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Messier 51 (NGC 5194)
Ben Minnema

Whirlpool Galaxy

Messier 51 or NGC 5194 is a spiral galaxy located in the constelation Canes Venatici. It can be seen by the eastern most stars of the Big Dipper. It is located 23 million light years away and has a size of about 35 percent that of the Milky Way. It was discovered in 1773 by Charles Messier, and its companion was discovered in 1781 by Pierre Méchain.This galaxy is set apart from other ones due to its interaction with the smaller galaxy as seen in the picture. It is actually merging with the smaller galaxy. The larger galaxy is "eating" the smaller galaxy. In other words the gravity of the larger one is pulling apart the smaller one, and eventually the larger one will consume all of the matter in the smaller.

This picture shows the areas of new star formation in the arms of the galaxy. The blue indicates hot star clusters. The picture also shows the two dense, bright cores of both the companion and the galaxy.The bright yellow core shows an older generation of stellar population. We can also see a streak of dust covering the companion, which blocks out some of the light.


Whirpool galaxy before and after supernova

There have been an abundance of supernovas in the whirpool galaxy of late. In a 17 year span there were three supernovas. A supernova is a stellar explosion when a star comes to the end of its life. These explosions can spew material off of the star at speeds up to 10 percent of the speed of light. These are rare because they only happen at the end of a star's very long life. Above is shown the supernova that happened in May of 2011.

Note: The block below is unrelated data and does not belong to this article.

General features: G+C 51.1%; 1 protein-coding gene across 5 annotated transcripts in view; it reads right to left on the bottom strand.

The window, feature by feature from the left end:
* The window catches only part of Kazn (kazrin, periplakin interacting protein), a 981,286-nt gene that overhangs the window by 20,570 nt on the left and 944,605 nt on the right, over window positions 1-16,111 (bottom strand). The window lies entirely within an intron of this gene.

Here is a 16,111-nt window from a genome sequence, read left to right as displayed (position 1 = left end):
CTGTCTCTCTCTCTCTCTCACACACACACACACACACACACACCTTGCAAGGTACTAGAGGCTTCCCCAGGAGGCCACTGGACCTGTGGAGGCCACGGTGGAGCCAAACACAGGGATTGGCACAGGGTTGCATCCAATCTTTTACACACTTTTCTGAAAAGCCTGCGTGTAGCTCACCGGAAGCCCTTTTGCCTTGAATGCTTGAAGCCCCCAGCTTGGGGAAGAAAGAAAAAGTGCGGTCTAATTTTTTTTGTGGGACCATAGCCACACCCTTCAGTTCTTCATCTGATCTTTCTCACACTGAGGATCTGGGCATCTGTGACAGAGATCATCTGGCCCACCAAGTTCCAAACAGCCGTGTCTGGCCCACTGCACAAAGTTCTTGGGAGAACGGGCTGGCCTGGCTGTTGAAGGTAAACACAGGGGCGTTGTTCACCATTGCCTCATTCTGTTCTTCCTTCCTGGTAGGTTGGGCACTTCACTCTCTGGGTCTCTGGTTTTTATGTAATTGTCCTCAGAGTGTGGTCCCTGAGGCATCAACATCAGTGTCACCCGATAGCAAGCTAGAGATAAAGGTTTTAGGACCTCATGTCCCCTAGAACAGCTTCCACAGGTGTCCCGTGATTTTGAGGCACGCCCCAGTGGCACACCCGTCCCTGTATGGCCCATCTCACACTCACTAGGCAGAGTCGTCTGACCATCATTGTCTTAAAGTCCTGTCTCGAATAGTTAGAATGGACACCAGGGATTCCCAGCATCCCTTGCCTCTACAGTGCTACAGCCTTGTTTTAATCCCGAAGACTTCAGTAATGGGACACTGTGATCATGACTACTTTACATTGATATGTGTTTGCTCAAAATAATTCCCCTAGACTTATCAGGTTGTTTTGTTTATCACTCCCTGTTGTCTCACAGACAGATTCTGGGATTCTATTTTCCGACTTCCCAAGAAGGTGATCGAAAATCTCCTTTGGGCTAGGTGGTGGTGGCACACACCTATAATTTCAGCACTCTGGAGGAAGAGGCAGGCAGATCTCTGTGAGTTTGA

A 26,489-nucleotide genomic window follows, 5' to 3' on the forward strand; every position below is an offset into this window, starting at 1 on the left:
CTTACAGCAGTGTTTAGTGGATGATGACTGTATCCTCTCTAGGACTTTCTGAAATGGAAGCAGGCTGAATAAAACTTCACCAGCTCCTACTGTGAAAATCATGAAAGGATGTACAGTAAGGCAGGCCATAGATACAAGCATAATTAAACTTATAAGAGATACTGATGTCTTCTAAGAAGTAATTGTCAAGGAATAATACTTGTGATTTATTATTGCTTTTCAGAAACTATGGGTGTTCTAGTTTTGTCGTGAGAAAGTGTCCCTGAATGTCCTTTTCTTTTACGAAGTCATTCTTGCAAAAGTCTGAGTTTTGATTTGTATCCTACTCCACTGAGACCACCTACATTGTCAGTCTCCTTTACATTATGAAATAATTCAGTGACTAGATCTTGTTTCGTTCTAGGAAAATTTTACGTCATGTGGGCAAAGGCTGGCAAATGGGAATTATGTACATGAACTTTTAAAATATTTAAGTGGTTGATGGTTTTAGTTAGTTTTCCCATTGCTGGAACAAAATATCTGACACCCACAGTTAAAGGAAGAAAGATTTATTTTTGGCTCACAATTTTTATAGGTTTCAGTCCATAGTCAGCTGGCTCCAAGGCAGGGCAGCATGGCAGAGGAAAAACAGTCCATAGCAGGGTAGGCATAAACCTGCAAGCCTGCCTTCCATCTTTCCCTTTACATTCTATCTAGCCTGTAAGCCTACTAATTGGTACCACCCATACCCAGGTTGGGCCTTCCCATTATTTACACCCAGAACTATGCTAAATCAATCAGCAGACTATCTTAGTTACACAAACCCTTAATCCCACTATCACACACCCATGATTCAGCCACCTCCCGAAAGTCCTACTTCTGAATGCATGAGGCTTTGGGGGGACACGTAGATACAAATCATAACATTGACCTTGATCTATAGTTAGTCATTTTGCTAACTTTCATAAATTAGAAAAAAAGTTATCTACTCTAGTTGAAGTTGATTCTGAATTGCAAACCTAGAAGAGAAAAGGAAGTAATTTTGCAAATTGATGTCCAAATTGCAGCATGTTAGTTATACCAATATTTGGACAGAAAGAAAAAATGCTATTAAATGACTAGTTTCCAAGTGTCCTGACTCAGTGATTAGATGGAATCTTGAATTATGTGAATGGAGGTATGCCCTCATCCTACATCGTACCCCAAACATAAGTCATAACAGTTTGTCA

Other Wavelength Picture

Whirlpool Galaxy

NASA/CXC/Wesleyan Univ./R.Kilgard, et al; Optical: NASA/STScI

This X-ray image of the Whirlpool Galaxy comes from the Chandra X-Ray telsescope. It shows multiple points of light that come from supernovas. These points of light are either neutron stars or black holes scattered about the galaxy. As we look to the center of both the galaxy and the companion, we can see very bright points of X-ray light. This shows the massive black holes that are at the center of both of these galaxies. The fuzzy intermittent light comes from superheated gas that is blown out from supernovas.

Table of Picture:

Right Ascension (J2000) 13:29;52
Declination 47:11:43
Filters used B (Blue) 45 x 90s, C (Clear) 4 x 90s, R (Red)8 x 90s, V (Green) 7 x 90s
Measured Linear Size* 58,680 light years
Actual Linear Size 60,000 light years
Distance 23,160,000 ly
Date/time observed

March 21, 2015

*In order to measure the linear size we used the Pythagorean theorem. Since we knew the distance to the galaxy, from the internet, we were able to determine the value distance-wise of each pixel. Knowing how many pixels across the galaxy was and the distance to the galaxy we were able to calculate its linear size.In order to calculate its distance in the first place they would have used different steps in the distance ladder.

See for distance ladder.

Color Balancing:

In order to create the final picture at the top of the page we had to go through many steps. First we took pictures with the Rehoboth telescope with different filters. Once we had those we could layer each picture of the same filter on top of each other. Then we put it into a program to layer all four combined pictures into one final combined picture. We then had to play with the values of how much of each color we wanted (See below for my values) and a luminance weight. We then had to run it through another program to make it jpeg compatible (hence the gamma value).

Red: 1 Green: 1.5 Blue: 7

Lumanance weight : 15%

Gamma Value: 1.1


Kilgard, R. "M51: Chandra Captures Galaxy Sparkling in X-rays." NASA, n.d. Web. 4 May 2015.

Howell, Elizabeth. "Whirlpool Galaxy: Exploding with Supernovas." N.p., 15 Apr. 2014. Web. 14 May 2015.

"Whirlpool Galaxy." N.p., 13 Apr. 2015. Web. 4 May 2015.



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